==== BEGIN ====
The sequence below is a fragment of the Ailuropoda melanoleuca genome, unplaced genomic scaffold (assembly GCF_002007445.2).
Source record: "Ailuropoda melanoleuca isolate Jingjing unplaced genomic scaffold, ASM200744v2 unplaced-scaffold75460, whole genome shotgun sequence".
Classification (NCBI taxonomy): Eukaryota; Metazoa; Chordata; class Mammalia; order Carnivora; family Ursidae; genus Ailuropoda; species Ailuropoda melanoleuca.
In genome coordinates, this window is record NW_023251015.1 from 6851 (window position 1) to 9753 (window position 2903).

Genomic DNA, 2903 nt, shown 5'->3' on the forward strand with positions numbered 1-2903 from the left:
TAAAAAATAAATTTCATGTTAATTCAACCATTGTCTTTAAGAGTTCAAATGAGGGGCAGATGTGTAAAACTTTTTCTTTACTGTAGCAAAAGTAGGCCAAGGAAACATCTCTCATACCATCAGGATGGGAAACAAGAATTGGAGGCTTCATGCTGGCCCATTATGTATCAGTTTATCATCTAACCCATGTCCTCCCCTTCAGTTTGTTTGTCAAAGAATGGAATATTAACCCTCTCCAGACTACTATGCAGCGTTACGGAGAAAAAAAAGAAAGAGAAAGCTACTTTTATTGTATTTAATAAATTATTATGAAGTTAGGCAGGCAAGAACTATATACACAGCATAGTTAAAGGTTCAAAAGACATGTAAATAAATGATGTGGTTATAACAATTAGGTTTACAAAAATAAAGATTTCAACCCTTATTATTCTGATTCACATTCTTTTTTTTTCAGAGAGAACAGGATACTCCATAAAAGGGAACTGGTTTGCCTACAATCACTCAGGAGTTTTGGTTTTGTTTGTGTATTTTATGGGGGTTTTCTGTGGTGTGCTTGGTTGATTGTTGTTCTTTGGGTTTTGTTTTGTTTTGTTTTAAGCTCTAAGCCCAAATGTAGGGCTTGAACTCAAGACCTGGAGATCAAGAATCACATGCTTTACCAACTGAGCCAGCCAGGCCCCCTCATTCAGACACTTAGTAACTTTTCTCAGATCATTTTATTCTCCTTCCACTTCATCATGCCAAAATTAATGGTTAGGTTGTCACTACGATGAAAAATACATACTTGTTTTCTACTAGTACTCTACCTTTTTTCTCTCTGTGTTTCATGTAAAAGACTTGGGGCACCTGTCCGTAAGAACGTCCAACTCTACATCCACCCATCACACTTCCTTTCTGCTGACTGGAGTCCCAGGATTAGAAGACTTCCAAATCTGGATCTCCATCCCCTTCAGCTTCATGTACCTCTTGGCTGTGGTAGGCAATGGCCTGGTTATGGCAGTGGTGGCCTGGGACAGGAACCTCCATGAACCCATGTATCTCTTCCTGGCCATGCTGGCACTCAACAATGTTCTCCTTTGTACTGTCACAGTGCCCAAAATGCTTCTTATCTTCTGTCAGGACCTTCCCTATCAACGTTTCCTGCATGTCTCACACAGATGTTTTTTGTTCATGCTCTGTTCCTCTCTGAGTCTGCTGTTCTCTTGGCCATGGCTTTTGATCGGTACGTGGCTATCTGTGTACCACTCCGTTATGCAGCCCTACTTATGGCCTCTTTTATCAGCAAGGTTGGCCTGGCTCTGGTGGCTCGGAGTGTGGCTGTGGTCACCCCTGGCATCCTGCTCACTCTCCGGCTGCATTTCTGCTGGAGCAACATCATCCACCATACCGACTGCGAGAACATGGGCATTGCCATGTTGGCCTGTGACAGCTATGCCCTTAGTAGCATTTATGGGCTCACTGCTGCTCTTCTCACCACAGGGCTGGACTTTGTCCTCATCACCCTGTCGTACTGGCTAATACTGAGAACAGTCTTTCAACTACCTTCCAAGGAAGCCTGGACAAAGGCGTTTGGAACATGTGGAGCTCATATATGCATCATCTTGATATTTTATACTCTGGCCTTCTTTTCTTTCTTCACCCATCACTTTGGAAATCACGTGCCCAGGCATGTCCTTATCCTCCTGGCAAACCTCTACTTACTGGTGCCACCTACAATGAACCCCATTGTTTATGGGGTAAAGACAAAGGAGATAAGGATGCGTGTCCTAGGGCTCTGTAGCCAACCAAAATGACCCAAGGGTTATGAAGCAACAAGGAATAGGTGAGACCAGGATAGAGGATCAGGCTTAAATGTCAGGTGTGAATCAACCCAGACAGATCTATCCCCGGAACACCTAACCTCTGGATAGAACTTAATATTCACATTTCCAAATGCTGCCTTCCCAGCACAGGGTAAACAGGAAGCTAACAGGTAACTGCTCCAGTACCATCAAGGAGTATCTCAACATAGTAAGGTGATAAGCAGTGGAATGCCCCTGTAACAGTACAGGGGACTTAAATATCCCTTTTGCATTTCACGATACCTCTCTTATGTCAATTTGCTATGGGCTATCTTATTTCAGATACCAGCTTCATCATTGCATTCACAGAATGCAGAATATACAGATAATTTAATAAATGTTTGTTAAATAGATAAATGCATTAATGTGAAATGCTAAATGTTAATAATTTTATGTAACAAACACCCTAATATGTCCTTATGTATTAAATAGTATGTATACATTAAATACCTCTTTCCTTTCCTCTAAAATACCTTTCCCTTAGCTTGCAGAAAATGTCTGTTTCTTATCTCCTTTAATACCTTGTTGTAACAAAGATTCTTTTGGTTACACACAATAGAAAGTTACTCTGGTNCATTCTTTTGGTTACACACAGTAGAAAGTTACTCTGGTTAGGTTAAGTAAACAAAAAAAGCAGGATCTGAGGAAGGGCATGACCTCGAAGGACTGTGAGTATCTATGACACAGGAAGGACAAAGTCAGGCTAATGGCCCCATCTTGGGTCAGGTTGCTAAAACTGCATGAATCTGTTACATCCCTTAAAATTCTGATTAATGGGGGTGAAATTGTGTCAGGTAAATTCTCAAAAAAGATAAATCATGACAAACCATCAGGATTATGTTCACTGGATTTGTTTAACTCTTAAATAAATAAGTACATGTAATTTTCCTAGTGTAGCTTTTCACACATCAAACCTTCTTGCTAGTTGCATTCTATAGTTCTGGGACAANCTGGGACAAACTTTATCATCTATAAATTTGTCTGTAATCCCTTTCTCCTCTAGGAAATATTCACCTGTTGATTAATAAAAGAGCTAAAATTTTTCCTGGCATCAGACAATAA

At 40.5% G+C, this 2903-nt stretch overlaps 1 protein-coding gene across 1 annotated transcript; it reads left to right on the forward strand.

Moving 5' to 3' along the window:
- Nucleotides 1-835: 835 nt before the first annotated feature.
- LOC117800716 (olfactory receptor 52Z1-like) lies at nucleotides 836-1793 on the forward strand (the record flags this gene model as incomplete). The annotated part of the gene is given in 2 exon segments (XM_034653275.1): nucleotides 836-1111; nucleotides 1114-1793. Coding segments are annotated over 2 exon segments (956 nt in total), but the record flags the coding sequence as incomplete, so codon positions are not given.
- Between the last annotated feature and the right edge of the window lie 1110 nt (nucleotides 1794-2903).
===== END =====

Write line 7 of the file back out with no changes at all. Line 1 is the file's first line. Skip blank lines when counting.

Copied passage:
At 40.5% G+C, this 2903-nt stretch overlaps 1 protein-coding gene across 1 annotated transcript; it reads left to right on the forward strand.